On a previous posting in 2007,titled, "Limited Service", I ended the article
with, "What in the world am I doing here on the beach on D Day?"
Through the Freedom of Information Act, two years ago, Ken Small, the author
of " A Memorial For A Sherman Tank ", obtained the answer to that question for me.
He related that in April of 1944, the culmination of a project
called Exercise Tiger and how this rigorous training with live ammunition,
was held as a preamble to Operation Neptune, the invasion of France
across the English Channel.
Exercise Tiger had a previous dry run in December of '43 but the
April 44th rehearsal led ultimately, to be one of the most horrendous
misfortunes of WWll.
Exercise Tiger was staged off South Devon England, at a beach
called Slapton Sands, just 6 weeks before the D Day landings
South Devon then, was a quiet little hamlet on the southeastern English
coast with beaches, whose configurations were similar to the Normandy
terrain of Utah Beach.
An ideal place for Exercise Tiger were it not for Murphy's Law.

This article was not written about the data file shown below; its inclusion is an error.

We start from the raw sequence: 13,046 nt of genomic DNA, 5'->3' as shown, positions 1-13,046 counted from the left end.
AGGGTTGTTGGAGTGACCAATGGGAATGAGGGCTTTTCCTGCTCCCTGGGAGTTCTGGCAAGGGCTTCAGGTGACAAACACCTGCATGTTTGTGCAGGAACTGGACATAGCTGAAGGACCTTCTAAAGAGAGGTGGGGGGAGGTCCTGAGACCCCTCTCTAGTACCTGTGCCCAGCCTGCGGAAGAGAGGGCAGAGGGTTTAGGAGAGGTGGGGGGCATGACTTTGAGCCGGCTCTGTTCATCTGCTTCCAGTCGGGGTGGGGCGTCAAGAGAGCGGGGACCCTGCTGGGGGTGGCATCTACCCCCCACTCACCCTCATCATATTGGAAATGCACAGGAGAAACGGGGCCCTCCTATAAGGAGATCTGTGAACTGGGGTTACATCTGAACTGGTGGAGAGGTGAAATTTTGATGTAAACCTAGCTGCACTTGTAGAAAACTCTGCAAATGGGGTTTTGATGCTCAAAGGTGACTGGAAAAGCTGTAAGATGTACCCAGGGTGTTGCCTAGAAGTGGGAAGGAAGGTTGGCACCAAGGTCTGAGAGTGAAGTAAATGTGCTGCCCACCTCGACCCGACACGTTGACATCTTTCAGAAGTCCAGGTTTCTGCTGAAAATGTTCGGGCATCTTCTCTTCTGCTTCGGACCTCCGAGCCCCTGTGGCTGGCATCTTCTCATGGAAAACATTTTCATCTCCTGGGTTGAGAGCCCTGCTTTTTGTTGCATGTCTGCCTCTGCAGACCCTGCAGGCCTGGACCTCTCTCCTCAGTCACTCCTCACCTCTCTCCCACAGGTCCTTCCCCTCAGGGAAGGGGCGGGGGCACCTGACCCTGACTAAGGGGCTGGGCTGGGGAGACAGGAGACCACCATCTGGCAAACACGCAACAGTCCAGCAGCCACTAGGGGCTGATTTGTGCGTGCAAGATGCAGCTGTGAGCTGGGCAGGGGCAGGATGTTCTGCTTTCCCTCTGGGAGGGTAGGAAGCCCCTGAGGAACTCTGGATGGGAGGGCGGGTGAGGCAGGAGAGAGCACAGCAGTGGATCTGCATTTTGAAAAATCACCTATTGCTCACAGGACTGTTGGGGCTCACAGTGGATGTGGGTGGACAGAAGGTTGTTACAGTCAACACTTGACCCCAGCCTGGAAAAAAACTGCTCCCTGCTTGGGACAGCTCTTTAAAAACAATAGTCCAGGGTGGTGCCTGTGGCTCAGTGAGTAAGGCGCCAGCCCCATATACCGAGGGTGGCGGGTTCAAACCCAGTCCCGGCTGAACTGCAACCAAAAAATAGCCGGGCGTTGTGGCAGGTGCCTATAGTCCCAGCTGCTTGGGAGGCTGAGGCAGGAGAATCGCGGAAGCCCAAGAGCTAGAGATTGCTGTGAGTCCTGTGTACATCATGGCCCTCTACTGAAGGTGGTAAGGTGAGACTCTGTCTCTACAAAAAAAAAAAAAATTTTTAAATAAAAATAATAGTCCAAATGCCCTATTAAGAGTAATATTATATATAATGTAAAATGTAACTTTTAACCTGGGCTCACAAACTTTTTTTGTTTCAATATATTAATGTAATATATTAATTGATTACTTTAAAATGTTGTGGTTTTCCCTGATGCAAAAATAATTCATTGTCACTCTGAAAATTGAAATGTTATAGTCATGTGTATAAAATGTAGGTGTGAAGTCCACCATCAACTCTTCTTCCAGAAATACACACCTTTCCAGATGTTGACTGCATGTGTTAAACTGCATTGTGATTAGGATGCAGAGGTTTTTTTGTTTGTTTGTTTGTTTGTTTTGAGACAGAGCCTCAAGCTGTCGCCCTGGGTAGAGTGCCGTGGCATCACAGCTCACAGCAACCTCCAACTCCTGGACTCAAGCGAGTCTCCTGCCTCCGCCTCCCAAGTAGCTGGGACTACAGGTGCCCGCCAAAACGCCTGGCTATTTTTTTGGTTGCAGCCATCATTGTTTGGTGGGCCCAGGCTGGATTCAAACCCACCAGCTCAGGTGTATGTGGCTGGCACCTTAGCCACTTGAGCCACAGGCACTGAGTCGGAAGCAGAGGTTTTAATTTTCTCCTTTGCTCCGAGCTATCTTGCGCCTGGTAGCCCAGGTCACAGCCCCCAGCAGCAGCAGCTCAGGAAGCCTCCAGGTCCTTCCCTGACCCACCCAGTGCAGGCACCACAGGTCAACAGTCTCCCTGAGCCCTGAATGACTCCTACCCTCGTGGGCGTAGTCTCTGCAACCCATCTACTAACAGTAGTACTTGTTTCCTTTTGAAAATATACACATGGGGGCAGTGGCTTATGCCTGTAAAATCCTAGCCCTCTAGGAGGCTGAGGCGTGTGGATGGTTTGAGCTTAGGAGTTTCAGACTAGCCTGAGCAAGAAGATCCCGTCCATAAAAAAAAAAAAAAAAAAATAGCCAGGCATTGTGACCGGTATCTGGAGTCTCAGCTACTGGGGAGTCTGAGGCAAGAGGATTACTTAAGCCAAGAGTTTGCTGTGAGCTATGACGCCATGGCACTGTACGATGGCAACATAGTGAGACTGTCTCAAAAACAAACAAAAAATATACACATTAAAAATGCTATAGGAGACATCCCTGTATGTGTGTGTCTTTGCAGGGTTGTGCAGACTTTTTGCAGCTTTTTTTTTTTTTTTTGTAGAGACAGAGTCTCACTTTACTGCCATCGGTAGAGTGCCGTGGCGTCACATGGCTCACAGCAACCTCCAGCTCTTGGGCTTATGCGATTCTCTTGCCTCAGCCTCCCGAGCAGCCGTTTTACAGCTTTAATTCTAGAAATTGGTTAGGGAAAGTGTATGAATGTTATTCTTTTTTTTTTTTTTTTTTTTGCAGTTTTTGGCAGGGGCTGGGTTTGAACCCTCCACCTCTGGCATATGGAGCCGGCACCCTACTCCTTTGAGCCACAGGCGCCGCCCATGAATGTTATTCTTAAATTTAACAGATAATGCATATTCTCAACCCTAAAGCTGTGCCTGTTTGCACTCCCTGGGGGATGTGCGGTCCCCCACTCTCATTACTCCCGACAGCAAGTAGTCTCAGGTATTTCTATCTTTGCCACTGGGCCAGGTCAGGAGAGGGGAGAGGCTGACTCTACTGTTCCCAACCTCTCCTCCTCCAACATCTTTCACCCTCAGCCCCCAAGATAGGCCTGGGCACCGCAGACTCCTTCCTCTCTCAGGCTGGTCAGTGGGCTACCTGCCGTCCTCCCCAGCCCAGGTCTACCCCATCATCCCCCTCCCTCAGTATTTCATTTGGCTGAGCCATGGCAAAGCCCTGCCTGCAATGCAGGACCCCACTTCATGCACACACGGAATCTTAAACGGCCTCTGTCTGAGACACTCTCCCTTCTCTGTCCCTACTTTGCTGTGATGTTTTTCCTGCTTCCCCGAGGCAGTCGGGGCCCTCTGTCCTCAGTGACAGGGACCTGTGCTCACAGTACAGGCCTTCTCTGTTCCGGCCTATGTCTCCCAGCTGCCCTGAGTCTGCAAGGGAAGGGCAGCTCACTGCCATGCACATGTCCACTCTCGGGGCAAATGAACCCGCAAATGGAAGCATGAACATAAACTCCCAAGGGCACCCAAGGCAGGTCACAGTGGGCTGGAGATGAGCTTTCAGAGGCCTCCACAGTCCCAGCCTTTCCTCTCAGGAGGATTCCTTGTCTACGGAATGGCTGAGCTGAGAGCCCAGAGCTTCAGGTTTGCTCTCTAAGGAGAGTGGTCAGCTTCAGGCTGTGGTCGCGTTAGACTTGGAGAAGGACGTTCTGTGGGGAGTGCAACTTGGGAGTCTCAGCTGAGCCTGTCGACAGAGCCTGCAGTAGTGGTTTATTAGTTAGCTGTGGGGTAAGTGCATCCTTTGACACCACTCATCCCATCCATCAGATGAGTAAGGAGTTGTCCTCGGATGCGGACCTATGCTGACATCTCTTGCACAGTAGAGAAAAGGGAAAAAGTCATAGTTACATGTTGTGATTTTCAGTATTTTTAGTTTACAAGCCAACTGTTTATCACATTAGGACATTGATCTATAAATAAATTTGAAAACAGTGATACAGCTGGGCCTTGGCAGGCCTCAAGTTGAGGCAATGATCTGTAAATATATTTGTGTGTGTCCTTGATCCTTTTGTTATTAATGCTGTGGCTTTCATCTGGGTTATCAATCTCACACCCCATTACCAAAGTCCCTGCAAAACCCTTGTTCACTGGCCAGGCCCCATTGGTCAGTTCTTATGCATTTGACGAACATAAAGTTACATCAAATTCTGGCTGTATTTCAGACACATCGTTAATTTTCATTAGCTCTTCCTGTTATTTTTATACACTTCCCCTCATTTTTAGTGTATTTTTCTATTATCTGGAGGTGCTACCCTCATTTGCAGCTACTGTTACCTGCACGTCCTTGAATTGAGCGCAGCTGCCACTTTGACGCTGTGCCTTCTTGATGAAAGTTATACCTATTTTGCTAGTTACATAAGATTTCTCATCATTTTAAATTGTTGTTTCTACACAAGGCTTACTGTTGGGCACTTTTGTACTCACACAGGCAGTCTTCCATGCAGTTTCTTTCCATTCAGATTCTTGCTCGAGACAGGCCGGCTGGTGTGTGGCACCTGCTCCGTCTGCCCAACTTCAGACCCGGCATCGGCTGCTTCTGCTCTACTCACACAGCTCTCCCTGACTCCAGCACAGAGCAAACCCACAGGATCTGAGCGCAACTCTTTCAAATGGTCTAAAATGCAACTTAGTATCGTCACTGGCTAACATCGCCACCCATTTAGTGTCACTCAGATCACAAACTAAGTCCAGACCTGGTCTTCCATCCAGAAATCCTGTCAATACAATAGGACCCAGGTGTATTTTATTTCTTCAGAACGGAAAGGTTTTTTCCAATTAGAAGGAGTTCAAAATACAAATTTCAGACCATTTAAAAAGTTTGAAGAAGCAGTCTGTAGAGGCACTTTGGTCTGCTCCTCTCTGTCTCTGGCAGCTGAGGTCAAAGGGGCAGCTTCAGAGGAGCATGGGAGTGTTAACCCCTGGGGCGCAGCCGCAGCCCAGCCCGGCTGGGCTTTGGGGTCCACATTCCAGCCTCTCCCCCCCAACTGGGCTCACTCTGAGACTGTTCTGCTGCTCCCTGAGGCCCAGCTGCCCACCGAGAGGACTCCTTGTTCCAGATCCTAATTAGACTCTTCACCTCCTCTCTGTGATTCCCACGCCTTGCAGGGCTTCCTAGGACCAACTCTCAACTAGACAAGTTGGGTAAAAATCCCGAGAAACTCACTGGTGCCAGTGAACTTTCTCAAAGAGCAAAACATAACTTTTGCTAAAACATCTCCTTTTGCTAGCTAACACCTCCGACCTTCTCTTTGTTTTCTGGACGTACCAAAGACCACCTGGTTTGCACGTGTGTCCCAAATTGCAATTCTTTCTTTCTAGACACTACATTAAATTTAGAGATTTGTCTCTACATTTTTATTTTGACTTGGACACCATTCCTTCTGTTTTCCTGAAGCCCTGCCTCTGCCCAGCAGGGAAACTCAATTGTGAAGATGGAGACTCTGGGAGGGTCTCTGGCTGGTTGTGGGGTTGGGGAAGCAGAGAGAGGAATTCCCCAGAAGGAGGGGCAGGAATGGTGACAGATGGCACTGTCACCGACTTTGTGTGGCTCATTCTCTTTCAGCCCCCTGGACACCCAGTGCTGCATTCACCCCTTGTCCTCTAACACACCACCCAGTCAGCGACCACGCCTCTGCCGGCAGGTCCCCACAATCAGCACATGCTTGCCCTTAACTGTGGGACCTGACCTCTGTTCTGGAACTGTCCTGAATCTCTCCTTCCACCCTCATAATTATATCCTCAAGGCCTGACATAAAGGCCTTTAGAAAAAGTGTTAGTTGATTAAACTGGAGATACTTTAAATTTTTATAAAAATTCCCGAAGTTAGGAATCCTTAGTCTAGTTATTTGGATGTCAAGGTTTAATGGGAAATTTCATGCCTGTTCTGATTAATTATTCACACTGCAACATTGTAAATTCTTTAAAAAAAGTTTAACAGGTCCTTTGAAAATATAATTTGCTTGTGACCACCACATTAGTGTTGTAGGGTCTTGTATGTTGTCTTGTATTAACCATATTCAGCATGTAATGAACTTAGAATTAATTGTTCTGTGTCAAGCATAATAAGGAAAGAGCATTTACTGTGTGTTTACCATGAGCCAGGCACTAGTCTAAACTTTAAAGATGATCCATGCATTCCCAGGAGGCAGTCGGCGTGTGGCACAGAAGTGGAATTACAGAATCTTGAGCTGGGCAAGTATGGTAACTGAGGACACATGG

"If anything could possibly go wrong ,it will".
On April 29th 1944, in the English Channel less than 40 miles from
the German occupied French soil, Exercise Tiger was devastated by
E Boats from their base in Cherbourg, France.
The Cherbourg Peninsula was a huge E Boat base that harrassed and
sunk Allied shipping.
E Boats are the equivalent to the U.S. PT 109,the torpedo boat
commanded by John Kennedy in the South Pacific long before he
became the President of the U.S.
These E Boats were fast and deadly and surely held in the highest
regard for the safety of Allied troops and ships by the leadership
of the exercise.
Unfortunately, the 2 Destroyers assigned to defend the men and
equipment had difficulty with their communication gear.
Exercise Tiger was a disaster.
The Army's 1st Engineer Special Brigade and the US Navy suffered
losses in the Channel and on the English beach due to heavy shelling.
The Brigade losses were more than two Companys
At first I thought my Battalion was a replacement for the casualties
of the Brigade.
Later I wes told that our three Port Battalions with the the 1st Engineer
Special Brigade were assigned there originally.... and not as replacements.
In addition.....The Port Battalions were to cover the retreat of
the Landings should it have been necessary...
We would have been the last troops to leave the Beach.
This last line reminds me of the movie.."On The Waterfront"
where the Hero, Marlon Brando, who portrays a professional boxer,
laments to his brother about the last fight he just lost...
" I could've been a contender." he pleads..,
then adds with a moan,
"I could've been "a somebody ! "
That last line means to me, I was a contender.
Contrary, to Marlon's second Classic expression,
I, Am, A Somebody!